TUCoPS :: Truly Miscellaneous :: nanp1947.txt

The North American Numbering Plan in 1947

From: Mark J. Cuccia <mcuccia@mailhost.tcs.tulane.edu>

As we now begin the month of October 1997, it was sometime during
October fifty years ago (in 1947), that the original area code format
was 'finalized' by AT&T. Thus, the North American Numbering Plan was

There _were_ two preliminary plans of assigning area codes. There was
a plan indicated as a map of the US in 1945 in issues of both {Bell
Laboratories Record} and {Bell System Technical Journal} magazines,
in articles on future automated toll dialing and switching - first to
be dialed by operators and later by customers. The 1945 map indicated
the (continental) US only, and indicated some 60 individual regions.
No codes were shown in the regions in the map -- only the possible
boundaries. Canada wasn't even indicated on the 1945 map in the
Bell magazine articles, although one of the articles did indicate
7-digit (2L-5N) dialing across NPA boundaries with 'protected' central
office digits where a metro area straddled an NPA boundary, and an
example cited in the article indicated that Windsor ON (Canada),
across the river from Detroit MI (USA) could be such a 'protected'
7-digit (2L-5N) dialing situation.

Another proposal was from 1946/47 would have all of the area codes in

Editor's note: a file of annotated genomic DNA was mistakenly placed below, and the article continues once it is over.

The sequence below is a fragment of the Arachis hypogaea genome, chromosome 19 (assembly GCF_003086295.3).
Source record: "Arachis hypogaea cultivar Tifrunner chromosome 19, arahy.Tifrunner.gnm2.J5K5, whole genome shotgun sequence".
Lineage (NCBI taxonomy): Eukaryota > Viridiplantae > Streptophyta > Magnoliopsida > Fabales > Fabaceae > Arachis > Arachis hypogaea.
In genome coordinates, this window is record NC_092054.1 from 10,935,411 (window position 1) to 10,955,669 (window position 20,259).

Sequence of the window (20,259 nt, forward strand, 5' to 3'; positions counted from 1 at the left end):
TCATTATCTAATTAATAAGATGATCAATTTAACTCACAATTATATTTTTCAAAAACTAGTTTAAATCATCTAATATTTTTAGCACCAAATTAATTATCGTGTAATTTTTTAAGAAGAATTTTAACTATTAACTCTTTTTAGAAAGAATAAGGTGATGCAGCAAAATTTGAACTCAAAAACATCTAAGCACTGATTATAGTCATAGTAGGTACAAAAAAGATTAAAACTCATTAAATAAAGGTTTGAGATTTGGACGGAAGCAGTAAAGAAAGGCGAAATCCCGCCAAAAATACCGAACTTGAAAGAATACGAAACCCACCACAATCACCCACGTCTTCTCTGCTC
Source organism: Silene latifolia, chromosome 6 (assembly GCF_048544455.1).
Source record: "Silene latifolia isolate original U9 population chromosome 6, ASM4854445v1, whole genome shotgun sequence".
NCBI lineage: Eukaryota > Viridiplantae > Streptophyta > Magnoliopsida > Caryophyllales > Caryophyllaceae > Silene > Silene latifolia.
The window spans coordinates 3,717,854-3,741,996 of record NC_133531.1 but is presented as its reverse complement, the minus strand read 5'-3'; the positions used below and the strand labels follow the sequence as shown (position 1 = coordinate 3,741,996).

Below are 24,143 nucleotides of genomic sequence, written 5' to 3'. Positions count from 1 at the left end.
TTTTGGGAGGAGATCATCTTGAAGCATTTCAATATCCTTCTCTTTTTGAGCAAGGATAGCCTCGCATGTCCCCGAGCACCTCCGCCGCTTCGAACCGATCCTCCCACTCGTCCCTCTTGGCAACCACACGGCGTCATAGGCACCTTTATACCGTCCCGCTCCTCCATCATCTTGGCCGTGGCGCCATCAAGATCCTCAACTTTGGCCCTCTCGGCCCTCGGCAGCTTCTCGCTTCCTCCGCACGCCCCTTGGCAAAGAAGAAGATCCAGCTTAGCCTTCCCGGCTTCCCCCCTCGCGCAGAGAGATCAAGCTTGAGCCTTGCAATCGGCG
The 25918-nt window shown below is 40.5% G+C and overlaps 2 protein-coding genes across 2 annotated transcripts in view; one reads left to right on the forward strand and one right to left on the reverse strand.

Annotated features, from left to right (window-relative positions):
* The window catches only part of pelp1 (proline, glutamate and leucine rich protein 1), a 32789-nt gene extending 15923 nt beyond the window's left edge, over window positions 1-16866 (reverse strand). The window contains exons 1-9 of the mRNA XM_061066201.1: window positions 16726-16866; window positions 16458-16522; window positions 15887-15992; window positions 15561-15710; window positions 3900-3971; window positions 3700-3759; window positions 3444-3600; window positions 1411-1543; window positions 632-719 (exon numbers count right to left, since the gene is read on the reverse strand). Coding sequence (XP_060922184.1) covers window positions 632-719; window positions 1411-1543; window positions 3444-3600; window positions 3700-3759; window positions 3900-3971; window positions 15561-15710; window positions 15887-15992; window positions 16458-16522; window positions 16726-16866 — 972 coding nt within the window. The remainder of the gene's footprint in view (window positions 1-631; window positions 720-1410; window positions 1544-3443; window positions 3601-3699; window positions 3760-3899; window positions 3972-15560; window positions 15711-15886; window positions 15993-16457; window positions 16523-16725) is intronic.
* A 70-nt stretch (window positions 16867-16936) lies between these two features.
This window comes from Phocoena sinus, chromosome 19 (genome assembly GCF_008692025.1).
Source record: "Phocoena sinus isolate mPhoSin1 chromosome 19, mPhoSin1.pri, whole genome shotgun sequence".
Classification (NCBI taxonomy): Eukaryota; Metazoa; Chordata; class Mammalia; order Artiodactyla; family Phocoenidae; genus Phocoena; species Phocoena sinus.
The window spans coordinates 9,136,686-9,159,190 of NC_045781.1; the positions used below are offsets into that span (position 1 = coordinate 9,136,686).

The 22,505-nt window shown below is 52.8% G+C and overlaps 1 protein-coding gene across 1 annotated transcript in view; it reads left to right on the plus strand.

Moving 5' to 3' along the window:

a particular state be from a range of consecutive codes:
i.e. New York state would have used area codes 212, 213, 214, 215.

However, at some point in 1947, Bell Labs and AT&T decided to change
that plan, and instead issued the 'final' plan which has been built-on
for the past half-century. I only know that this final plan was issued
in October 1947, but I don't know which particular date in October
that a possible memo was released by AT&T regarding the nationwide
US/Canada numbering plan.

I had posted two articles to TELECOM Digest in 1996 on the preliminary
but never adopted area code plans. In April 1996 I posted a brief
article on the 1946/47 plan where a state with multiple NPA codes
would have had all of its codes from a range of consecutive codes.
And then in mid-December 1996, I posted a longer article on the
development of Operator Toll Dialing and its extension into customer
DDD (Direct Distance Dialing), and included a list of the 60 possible
regions (states, groups-of-states, portions of states) from the 1945
map of possible future area codes.

As for the 'final' plan issued in October 1947, here are the charts
showing the assignments. Linc Madison's website also has a map of the
US/Canada showing the 1947 assignments:

N0X Form (States/Provinces with only ONE code assigned)
(40 codes assigned)

201 NJ  301 MD  401 RI  501 AR  601 MS  701 ND  801 UT  901 TN
202 DC  302 DE  402 NE  502 KY  602 AZ  702 NV  802 VT  902 mrtm.prv.
203 CT  303 CO  403 AB  503 OR  603 NH  703 VA  803 SC
204 MB  304 WV  404 GA  504 LA  604 BC  704 NC
205 AL  305 FL  405 OK  505 NM  605 SD
206 WA  306 SK  406 MT
207 ME  307 WY
208 ID